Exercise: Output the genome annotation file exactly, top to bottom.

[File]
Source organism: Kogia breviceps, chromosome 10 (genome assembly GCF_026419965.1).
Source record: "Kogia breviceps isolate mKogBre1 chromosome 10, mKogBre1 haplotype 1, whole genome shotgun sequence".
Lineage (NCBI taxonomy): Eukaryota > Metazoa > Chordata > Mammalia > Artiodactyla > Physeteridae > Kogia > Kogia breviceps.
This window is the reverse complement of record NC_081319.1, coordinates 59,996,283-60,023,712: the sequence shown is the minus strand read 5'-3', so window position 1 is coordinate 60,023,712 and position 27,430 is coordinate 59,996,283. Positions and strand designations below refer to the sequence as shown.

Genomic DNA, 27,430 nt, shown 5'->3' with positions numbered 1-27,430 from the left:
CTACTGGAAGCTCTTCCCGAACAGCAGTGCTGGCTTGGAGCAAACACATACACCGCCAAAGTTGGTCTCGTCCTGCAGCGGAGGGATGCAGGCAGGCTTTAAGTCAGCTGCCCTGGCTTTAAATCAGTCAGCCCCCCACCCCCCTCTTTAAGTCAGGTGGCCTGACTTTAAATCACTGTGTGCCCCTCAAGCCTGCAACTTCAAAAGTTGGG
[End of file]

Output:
Source organism: Kogia breviceps, chromosome 10 (genome assembly GCF_026419965.1).
Source record: "Kogia breviceps isolate mKogBre1 chromosome 10, mKogBre1 haplotype 1, whole genome shotgun sequence".
Lineage (NCBI taxonomy): Eukaryota > Metazoa > Chordata > Mammalia > Artiodactyla > Physeteridae > Kogia > Kogia breviceps.
This window is the reverse complement of record NC_081319.1, coordinates 59,996,283-60,023,712: the sequence shown is the minus strand read 5'-3', so window position 1 is coordinate 60,023,712 and position 27,430 is coordinate 59,996,283. Positions and strand designations below refer to the sequence as shown.

Genomic DNA, 27,430 nt, shown 5'->3' with positions numbered 1-27,430 from the left:
CTACTGGAAGCTCTTCCCGAACAGCAGTGCTGGCTTGGAGCAAACACATACACCGCCAAAGTTGGTCTCGTCCTGCAGCGGAGGGATGCAGGCAGGCTTTAAGTCAGCTGCCCTGGCTTTAAATCAGTCAGCCCCCCACCCCCCTCTTTAAGTCAGGTGGCCTGACTTTAAATCACTGTGTGCCCCTCAAGCCTGCAACTTCAAAAGTTGGG